ABSTRACT
IgE-mediated activation of mast cells and basophils contributes to protective immunity against helminths but also causes allergic responses. The development and persistence of IgE responses are poorly understood, which is in part due to the low number of IgE-producing cells. Here, we used next generation sequencing to uncover a striking overlap between the IgE and IgG1 repertoires in helminth-infected or OVA/alum-immunized wild-type BALB/c mice. The memory IgE response after secondary infection induced a strong increase of IgE+ plasma cells in spleen and lymph nodes. In contrast, germinal center B cells did not increase during secondary infection. Unexpectedly, the memory IgE response was lost in mice where the extracellular part of IgG1 had been replaced with IgE sequences. Adoptive transfer studies revealed that IgG1+ B cells were required and sufficient to constitute the memory IgE response in recipient mice. T cell-derived IL-4/IL-13 was required for the memory IgE response but not for expansion of B cells from memory mice. Together, our results reveal a close relationship between the IgE and IgG1 repertoires in vivo and demonstrate that the memory IgE response is mainly conserved at the level of memory IgG1+ B cells. Therefore, targeting the generation and survival of allergen-specific IgG1+ B cells could lead to development of new therapeutic strategies to treat chronic allergic disorders.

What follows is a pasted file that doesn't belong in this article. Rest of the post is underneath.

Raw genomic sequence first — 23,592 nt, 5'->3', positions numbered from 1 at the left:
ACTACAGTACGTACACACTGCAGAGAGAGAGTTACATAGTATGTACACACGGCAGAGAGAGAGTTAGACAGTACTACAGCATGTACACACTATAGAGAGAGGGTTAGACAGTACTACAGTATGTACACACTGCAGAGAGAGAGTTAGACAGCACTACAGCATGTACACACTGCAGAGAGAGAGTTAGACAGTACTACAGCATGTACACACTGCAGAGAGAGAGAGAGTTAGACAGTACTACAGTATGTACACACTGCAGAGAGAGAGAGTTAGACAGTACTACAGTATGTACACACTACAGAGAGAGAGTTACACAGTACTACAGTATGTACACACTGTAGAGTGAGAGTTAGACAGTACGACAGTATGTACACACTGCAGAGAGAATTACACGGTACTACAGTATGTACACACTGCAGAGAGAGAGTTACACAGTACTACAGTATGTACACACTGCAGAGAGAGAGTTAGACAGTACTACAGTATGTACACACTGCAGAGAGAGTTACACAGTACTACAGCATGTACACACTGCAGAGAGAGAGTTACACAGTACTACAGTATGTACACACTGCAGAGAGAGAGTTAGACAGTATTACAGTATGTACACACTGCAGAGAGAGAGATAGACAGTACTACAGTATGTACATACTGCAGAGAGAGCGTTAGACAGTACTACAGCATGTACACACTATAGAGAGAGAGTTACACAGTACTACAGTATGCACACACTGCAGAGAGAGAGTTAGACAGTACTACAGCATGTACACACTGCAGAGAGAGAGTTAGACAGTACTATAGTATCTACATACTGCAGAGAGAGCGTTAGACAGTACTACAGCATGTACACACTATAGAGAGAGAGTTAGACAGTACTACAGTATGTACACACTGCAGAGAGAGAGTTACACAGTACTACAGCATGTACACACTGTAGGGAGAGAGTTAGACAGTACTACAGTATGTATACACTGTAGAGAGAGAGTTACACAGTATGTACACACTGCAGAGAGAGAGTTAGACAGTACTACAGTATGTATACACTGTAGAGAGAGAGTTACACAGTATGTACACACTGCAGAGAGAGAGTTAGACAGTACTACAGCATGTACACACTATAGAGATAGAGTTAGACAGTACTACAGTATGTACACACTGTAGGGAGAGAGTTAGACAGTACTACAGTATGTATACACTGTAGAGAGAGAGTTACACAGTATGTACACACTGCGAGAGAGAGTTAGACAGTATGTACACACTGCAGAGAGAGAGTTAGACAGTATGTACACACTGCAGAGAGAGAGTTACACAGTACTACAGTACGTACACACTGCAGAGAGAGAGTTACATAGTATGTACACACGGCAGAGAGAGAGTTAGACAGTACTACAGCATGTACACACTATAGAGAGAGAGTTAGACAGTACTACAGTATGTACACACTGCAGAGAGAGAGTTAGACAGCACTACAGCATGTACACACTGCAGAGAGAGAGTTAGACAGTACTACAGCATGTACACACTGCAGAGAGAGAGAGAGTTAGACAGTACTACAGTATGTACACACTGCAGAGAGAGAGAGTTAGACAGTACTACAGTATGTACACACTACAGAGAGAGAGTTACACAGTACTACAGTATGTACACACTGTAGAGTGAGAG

No MeSH data available.


Related in: MedlinePlus